6 Tips for Surviving the First Day of Classes

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You did it. No matter how many times you may have questioned your abilities, you successfully survived high school, and you’ve made it to the next level of education. You may feel like you’re on top of the world, as if the Earth is just resting in the palm of your hand, or on the other end of the spectrum, you may feel like a deer staring straight into headlights, unsure of what college life will have in store for you, moving forth with caution.

Regardless of what you’re feeling, you’re riding in the same boat as everyone else waiting to embark on this new journey. You’re all college freshman entering your first days of classes, and with these few simple guidelines, you will conquer your first syllabus week with confidence and ease.

1. Timing is Everything

Welcome to Syllabus week. Now that you’ve made it to campus, you’re faced with a new and sometimes troubling task: finding your classes. Attempting to find its location 20 minutes prior to that class starting is just poor planning. In the days leading up to your first class, map out the places you need to be, and give yourself a little extra time in case you get a little lost or confused. It never hurt anyone to be a little early. While showing up 15 minutes into your first class will leave an impression, it probably isn’t the one you’re going for.

2. All You Need is a Notebook and Pen

Before you dive headfirst into those large and expensive textbooks, your professors will first layout the course plan for the semester. For your first day, you most likely won’t need to bring every color-coded, organizational item that you bought in the back-to-school section of Office Max. A simple notebook and pen will suffice, at least for the first day of classes. This will allow you to take notes for future reference based on what the professor says will be necessary to bring and based on what is actually written in the syllabus.

3. Keep It Casual

This isn’t your first day of freshman year in high school. No one is expecting you to pull out your nicest attire for your first day of classes. Best of all, you don’t have to worry about competing for best outfit to impress your peers. There are so many of you that no one is really paying any attention to your fancy sundress and bangles. With that said, you should still attempt to make a good first impression on your professors. Therefore, the first day of classes probably isn’t the best day to show up in your pajamas and sweatpants looking like you just rolled out of bed, regardless of whether or not you actually did. When in doubt, jeans and a casual top are always a safe way to go.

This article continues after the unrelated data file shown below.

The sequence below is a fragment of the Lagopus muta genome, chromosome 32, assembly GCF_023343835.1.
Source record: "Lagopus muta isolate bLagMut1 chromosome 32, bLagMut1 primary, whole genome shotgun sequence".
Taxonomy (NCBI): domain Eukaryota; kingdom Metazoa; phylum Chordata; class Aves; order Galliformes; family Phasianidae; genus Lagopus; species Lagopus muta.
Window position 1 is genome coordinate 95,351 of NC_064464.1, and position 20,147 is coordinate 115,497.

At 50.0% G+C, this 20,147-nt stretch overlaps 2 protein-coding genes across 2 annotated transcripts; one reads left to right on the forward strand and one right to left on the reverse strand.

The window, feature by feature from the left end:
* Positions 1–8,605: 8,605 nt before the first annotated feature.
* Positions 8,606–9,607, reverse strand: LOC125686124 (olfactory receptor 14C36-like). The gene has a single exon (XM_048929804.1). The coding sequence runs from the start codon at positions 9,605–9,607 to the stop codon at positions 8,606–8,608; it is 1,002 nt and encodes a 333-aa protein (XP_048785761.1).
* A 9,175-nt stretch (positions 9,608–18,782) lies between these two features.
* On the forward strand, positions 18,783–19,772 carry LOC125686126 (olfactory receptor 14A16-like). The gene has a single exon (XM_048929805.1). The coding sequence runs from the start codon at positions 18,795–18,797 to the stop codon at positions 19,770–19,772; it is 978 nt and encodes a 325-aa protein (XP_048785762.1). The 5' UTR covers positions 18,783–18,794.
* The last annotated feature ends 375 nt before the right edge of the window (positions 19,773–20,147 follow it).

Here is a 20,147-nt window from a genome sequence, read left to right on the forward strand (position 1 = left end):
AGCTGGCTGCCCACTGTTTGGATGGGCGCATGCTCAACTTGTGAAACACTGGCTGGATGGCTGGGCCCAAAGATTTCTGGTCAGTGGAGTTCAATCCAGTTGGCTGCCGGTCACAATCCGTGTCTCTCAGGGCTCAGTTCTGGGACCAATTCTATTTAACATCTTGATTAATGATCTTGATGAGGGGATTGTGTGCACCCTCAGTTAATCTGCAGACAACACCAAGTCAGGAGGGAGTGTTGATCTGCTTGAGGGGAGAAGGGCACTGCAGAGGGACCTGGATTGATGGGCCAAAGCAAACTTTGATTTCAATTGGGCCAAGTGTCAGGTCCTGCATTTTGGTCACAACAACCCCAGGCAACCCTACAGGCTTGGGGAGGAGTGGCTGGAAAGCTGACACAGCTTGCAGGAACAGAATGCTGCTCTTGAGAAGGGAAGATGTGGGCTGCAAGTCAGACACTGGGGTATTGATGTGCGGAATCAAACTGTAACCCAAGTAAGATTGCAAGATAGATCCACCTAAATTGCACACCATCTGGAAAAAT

4. Front Row Equals 4.0

You may have heard of this before, but it’s for real. First days are all about putting your best foot forward so don’t be afraid to sit closer than you’re typically used to. Now, this doesn’t mean you actually have to be front and center, but placing yourself in a space that will allow you to hear and see the best will only pay off for you in the long run. It’s important to use that first day of class to acquire as much information as possible, thus allowing you to strategize a plan for the rest of your semester.

5. This isn’t a game of 20 questions

While you’re trying to make a good first impression on your professors, asking a million questions on the first day of classes isn’t the way to do it. While many high school teachers preach about participation and many encourage a lot of questions, this isn’t high school. Professors have a lot to get through during syllabus week, and constant interruptions will only make comprehending the course outline more difficult for everyone. Office hours exist for a reason. Use them.

6. Keep Breathing

Lastly, just keep in mind that you’re not going into this alone. This is a new semester for everyone, and for many others just like you this is just the first step in starting your path to a college diploma. So, just breathe. You chose this school for a reason, and this is your opportunity to find out what really interests you; to get involved; and most importantly, to start networking. Introduce yourself to as many people as possible, especially your professors. They’re here to help you succeed, so make sure to take advantage of all of the amazing opportunities that this college life has in store for you. So with that, good luck.

Erin is a broadcast journalism major at the University of Maryland. She enjoys acrylic painting, playing piano, and long-distance running. Erin also enjoys skiing and snowboarding in her hometown of Buffalo, New York.

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